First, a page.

© Hugo Ortuño/Getty Images
Mike Pomranz
June 22, 2017

A Jose Cuervo car sounds like the kind of thing you might root for in the Mexican version of NASCAR. But if you plan on buying a Ford in the near future, it may actually end up being your car.

According to The Detroit News, in a unique partnership between the American motor giant and one of the world’s best known tequila brands, Ford is set to start constructing some car parts from a leftover byproduct of the agave plants Jose Cuervo uses to make its tequila. Supposedly, not only will this move help reduce waste, but the resulting bioplastic is both lighter-weight and cheaper than what Ford uses now. The fibrous material, which can be used in car interiors for things like storage bins and wiring harnesses, is reportedly visually appealing as well – though for all we know whoever said that was wearing some tequila goggles at the time.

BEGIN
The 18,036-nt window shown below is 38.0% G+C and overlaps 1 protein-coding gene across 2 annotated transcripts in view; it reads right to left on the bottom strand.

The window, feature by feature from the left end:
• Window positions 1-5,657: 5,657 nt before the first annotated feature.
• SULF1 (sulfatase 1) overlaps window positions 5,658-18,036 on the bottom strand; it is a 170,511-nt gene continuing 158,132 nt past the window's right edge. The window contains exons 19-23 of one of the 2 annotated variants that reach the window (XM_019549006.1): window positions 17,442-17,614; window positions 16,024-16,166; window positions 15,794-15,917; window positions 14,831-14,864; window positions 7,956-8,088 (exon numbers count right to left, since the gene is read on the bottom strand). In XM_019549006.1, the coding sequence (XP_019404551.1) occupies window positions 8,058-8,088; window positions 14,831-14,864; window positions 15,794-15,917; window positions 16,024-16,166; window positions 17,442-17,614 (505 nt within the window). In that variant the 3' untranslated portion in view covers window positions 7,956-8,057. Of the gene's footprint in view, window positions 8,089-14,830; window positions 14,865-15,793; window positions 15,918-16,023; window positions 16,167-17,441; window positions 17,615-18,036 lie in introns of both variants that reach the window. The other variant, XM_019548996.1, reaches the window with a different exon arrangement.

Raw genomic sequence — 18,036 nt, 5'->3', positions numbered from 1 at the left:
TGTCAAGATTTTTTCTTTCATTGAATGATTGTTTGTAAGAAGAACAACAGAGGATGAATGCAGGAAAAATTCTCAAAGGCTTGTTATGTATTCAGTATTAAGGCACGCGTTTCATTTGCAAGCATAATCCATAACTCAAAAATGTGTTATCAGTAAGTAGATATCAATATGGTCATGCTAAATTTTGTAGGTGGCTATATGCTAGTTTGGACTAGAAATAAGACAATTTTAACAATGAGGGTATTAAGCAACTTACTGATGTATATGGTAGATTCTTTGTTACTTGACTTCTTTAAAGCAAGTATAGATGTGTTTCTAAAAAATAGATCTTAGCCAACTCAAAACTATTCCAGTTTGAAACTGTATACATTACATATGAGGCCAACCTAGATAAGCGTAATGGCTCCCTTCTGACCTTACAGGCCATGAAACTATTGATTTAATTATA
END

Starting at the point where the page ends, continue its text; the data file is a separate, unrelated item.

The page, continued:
Related: HOW TO MAKE SPICY TEQUILA AND WHAT TO DO WITH IT

“It’s as versatile as some of the other components we’ve used,” Ford’s Debbie Mielewski, whose team is studying the agave bioplastic, was quoted as saying. “It really does contribute to less greenhouse gases.” And since the vast majority of these leftovers would otherwise be thrown out, it also provides an additional revenue stream to agave farmers in Mexico.

Plus, who wouldn’t want to say they’re driving around in a car made out of tequila? Though you might want to avoid that exact language if you ever get pulled over by the cops.

[h/t Consumerist]

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